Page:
Session Title: Alzheimer's Disease (AD) including Non-Cognitive Aspects
Presentation Date: Friday, March 14 – Saturday, March 15, 2009
EFFECTIVENESS OF A LEXICAL SEMANTIC THERAPY ON COGNITIVE FUNCTIONS IN ALZHEIMER'S DISEASE
N. Jelcic1, F. Meneghello2, P. Gallina3, M. Giacon3, M. Garzon2, N. Bonetto1, A. Cagnin1
1University of Padova, Department of Neurosciences, Padova, Italy, 2IRCCS Ospedale San Camillo, Venezia, Italy, 3Opera Immacolata Concezione, Padova, Italy
Background: Neuropsychological rehabilitation can improve and stabilize cognitive performances in early Alzheimer's disease (AD). Lexical semantic treatment, mainly used for rehabilitation of post-stroke aphasia, has not been evaluated in AD patients. The working hypothesis is that practice in semantic word discrimination could improve semantic component of memory.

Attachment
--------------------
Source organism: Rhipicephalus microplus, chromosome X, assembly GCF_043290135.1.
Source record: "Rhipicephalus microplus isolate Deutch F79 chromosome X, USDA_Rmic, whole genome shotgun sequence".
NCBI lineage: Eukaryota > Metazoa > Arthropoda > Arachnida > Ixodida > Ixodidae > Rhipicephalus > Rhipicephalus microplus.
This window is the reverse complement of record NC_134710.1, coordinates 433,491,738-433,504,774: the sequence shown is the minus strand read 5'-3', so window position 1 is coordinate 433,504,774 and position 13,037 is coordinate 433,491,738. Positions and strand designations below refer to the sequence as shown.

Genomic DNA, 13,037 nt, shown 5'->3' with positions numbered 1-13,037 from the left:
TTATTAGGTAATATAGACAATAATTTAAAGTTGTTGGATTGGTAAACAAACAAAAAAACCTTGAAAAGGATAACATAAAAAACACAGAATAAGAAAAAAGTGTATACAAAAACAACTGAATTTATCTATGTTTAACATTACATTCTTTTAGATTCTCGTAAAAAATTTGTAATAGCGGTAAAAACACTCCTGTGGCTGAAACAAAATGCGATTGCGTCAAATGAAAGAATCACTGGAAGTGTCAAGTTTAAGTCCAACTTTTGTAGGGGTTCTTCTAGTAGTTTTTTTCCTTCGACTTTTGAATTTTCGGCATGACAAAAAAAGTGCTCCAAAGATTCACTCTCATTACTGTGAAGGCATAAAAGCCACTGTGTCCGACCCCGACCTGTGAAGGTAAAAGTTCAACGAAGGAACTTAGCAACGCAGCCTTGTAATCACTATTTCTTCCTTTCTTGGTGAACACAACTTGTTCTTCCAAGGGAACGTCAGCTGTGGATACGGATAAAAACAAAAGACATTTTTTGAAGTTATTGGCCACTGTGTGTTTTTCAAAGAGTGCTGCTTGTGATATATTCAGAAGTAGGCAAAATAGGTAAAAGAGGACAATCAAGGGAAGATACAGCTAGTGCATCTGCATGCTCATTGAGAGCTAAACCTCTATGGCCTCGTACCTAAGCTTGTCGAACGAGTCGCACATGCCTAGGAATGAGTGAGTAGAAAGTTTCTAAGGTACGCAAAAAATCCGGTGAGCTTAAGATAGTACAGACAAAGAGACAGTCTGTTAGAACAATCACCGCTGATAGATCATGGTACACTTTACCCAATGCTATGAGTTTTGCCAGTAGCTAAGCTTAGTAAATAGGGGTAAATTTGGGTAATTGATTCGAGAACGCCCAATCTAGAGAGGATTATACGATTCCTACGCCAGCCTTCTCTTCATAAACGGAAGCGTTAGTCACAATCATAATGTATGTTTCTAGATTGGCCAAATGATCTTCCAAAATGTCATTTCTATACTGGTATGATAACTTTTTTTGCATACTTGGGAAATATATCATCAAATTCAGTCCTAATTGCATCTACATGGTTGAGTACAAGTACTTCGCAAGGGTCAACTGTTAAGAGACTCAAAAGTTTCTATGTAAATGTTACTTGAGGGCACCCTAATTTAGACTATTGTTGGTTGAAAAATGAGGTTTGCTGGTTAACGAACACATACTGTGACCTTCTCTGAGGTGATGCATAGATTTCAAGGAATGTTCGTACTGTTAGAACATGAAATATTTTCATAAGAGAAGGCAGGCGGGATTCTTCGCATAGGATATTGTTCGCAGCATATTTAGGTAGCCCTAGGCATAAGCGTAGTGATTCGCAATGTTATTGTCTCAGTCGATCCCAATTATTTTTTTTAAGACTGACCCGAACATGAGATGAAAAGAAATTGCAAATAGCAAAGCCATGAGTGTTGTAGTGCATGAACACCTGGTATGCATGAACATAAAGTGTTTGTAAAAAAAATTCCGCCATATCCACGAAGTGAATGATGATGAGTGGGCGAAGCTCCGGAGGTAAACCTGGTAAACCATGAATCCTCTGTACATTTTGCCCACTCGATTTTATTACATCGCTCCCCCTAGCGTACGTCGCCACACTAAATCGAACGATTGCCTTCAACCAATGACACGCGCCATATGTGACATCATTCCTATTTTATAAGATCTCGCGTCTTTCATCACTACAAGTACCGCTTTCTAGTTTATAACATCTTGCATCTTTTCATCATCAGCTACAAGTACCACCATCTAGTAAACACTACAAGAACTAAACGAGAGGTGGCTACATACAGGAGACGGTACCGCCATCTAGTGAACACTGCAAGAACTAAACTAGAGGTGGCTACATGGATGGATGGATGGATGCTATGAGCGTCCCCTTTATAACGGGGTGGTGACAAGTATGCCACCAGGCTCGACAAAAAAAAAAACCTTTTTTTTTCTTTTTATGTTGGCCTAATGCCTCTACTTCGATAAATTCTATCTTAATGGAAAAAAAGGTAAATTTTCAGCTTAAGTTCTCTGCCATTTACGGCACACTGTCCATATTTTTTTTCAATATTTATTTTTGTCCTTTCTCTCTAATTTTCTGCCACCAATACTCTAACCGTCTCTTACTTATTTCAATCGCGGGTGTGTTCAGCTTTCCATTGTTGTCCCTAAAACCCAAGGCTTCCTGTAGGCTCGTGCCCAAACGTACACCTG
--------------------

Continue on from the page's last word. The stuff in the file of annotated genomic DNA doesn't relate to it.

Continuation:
Objective: To explore the potential benefits of lexical semantic rehabilitation in patients with early AD and MCI.
Methods: Thirteen patients with early AD and aMCI (70% females; mean ± sd years: 81.7 ± 6.2) with baseline mini-mental state examination (MMSE) mean score 23.6 ± 2.7 were selected. Five age-matched AD patients were also recruited as control group. A broad neuropsychological battery was administered before and after treatment. Each patient in the active treatment group participated in two weekly individual sessions of standardized lexical semantic exercises of 1 hour over a period of 3 months. Patients in the control group were engaged in leisure activities with the same schedule time.
Results: MMSE scores improved significantly after semantic treatment (p = 0.003). The following cognitive domains showed significant improvement:
Patients in the control group showed stabilization or worsening of cognitive performances.
- verbal memory (both immediate and delayed: respectively p = 0.013, p = 0,018),
- denomination (verbal stimuli: p = 0.007; visual stimuli: (p = 0.034),
- speed of executive functions (Stroop Test: p = 0,004).
Conclusions: Our data indicate that patients with AD may benefit from a lexical semantic treatment with regard to memory performance and denomination of verbal and visual stimuli.